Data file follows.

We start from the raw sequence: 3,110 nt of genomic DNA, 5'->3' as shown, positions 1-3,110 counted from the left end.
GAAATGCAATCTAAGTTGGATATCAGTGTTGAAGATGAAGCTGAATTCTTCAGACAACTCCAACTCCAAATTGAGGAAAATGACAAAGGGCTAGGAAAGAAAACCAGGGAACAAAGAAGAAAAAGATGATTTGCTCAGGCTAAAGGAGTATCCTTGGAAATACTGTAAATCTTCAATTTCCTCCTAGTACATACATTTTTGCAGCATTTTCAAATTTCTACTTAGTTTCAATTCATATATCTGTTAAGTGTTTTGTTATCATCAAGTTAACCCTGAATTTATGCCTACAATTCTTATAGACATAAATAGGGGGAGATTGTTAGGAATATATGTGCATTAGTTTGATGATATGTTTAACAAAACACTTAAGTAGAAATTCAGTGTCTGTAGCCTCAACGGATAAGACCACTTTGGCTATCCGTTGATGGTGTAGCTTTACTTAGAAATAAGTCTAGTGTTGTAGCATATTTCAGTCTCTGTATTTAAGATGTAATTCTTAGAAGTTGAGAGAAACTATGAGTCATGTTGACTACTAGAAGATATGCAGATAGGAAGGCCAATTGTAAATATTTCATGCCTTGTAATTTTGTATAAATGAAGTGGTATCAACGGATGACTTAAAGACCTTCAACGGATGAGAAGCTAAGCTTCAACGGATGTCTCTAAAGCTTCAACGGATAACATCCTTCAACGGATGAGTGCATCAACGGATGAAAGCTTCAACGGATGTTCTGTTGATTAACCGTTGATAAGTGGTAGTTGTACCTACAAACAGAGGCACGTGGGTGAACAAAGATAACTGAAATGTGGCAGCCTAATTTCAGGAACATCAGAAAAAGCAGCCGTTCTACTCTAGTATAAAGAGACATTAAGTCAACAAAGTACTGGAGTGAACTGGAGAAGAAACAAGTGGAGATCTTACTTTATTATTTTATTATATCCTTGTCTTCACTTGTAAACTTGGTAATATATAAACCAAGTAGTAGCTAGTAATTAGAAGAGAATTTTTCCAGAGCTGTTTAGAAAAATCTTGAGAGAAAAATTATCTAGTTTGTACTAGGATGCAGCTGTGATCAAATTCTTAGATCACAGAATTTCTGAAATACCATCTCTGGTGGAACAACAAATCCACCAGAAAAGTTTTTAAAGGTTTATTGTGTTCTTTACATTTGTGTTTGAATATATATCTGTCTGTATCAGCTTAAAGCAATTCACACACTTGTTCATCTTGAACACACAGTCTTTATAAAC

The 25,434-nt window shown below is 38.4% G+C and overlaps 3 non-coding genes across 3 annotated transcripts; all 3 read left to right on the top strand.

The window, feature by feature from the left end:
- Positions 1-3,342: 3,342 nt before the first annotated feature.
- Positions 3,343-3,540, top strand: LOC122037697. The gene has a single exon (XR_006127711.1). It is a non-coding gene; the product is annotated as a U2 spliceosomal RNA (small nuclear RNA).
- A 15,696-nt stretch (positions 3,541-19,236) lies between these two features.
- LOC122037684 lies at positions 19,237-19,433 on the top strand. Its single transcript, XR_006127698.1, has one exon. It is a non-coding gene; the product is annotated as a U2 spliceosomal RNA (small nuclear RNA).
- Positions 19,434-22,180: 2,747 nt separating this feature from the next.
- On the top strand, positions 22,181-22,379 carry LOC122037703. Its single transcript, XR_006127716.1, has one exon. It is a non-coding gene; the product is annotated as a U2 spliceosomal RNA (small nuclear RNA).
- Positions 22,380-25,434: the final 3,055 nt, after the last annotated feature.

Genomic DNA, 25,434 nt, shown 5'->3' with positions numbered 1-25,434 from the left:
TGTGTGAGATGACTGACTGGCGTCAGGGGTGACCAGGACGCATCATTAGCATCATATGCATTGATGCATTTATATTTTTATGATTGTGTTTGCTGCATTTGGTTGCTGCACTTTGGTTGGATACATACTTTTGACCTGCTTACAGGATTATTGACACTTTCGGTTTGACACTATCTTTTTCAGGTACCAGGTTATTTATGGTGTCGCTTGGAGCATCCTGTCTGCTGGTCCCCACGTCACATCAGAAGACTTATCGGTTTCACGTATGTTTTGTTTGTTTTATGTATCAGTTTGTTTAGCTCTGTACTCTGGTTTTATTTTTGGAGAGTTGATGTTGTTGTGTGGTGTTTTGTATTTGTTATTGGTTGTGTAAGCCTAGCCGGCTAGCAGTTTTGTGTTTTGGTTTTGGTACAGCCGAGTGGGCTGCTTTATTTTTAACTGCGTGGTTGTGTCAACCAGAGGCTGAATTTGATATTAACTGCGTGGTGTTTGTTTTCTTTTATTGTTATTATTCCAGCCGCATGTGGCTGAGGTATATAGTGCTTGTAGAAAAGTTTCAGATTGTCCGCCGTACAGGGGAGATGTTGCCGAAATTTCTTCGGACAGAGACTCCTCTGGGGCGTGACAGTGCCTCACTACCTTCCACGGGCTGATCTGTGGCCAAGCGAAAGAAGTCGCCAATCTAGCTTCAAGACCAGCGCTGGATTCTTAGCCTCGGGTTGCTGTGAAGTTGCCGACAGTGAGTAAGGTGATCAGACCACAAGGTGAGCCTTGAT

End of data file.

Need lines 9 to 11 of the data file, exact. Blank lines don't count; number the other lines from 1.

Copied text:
- Positions 19,434-22,180: 2,747 nt separating this feature from the next.
- On the top strand, positions 22,181-22,379 carry LOC122037703. Its single transcript, XR_006127716.1, has one exon. It is a non-coding gene; the product is annotated as a U2 spliceosomal RNA (small nuclear RNA).
- Positions 22,380-25,434: the final 3,055 nt, after the last annotated feature.